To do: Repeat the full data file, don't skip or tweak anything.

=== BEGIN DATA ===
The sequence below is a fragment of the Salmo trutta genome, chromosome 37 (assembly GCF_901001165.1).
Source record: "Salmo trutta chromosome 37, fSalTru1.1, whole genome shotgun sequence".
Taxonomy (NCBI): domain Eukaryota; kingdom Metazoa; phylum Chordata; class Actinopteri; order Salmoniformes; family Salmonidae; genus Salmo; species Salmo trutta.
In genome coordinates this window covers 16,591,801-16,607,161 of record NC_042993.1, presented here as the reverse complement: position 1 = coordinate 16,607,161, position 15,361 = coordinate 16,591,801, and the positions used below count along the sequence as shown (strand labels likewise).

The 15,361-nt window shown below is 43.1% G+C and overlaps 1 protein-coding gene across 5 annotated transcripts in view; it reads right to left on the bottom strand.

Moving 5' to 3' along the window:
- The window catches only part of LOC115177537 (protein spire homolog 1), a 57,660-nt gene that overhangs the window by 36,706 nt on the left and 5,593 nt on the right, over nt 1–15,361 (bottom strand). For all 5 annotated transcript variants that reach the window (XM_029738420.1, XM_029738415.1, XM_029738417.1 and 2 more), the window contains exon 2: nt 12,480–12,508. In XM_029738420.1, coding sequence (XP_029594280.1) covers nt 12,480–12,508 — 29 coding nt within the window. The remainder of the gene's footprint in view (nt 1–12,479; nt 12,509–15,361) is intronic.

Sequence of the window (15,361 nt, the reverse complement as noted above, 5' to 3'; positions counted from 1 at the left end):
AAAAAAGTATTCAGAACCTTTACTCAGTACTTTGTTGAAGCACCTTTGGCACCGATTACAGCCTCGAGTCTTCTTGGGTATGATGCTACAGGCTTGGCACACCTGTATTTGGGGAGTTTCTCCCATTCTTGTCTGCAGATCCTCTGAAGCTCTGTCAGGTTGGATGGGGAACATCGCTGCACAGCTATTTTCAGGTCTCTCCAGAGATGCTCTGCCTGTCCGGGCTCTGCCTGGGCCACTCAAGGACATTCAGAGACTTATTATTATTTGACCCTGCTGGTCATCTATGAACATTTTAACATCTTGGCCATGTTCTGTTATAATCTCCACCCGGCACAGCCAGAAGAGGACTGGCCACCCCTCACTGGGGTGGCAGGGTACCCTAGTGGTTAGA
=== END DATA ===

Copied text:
The sequence below is a fragment of the Salmo trutta genome, chromosome 37 (assembly GCF_901001165.1).
Source record: "Salmo trutta chromosome 37, fSalTru1.1, whole genome shotgun sequence".
Taxonomy (NCBI): domain Eukaryota; kingdom Metazoa; phylum Chordata; class Actinopteri; order Salmoniformes; family Salmonidae; genus Salmo; species Salmo trutta.
In genome coordinates this window covers 16,591,801-16,607,161 of record NC_042993.1, presented here as the reverse complement: position 1 = coordinate 16,607,161, position 15,361 = coordinate 16,591,801, and the positions used below count along the sequence as shown (strand labels likewise).

The 15,361-nt window shown below is 43.1% G+C and overlaps 1 protein-coding gene across 5 annotated transcripts in view; it reads right to left on the bottom strand.

Moving 5' to 3' along the window:
- The window catches only part of LOC115177537 (protein spire homolog 1), a 57,660-nt gene that overhangs the window by 36,706 nt on the left and 5,593 nt on the right, over nt 1–15,361 (bottom strand). For all 5 annotated transcript variants that reach the window (XM_029738420.1, XM_029738415.1, XM_029738417.1 and 2 more), the window contains exon 2: nt 12,480–12,508. In XM_029738420.1, coding sequence (XP_029594280.1) covers nt 12,480–12,508 — 29 coding nt within the window. The remainder of the gene's footprint in view (nt 1–12,479; nt 12,509–15,361) is intronic.

Sequence of the window (15,361 nt, the reverse complement as noted above, 5' to 3'; positions counted from 1 at the left end):
AAAAAAGTATTCAGAACCTTTACTCAGTACTTTGTTGAAGCACCTTTGGCACCGATTACAGCCTCGAGTCTTCTTGGGTATGATGCTACAGGCTTGGCACACCTGTATTTGGGGAGTTTCTCCCATTCTTGTCTGCAGATCCTCTGAAGCTCTGTCAGGTTGGATGGGGAACATCGCTGCACAGCTATTTTCAGGTCTCTCCAGAGATGCTCTGCCTGTCCGGGCTCTGCCTGGGCCACTCAAGGACATTCAGAGACTTATTATTATTTGACCCTGCTGGTCATCTATGAACATTTTAACATCTTGGCCATGTTCTGTTATAATCTCCACCCGGCACAGCCAGAAGAGGACTGGCCACCCCTCACTGGGGTGGCAGGGTACCCTAGTGGTTAGA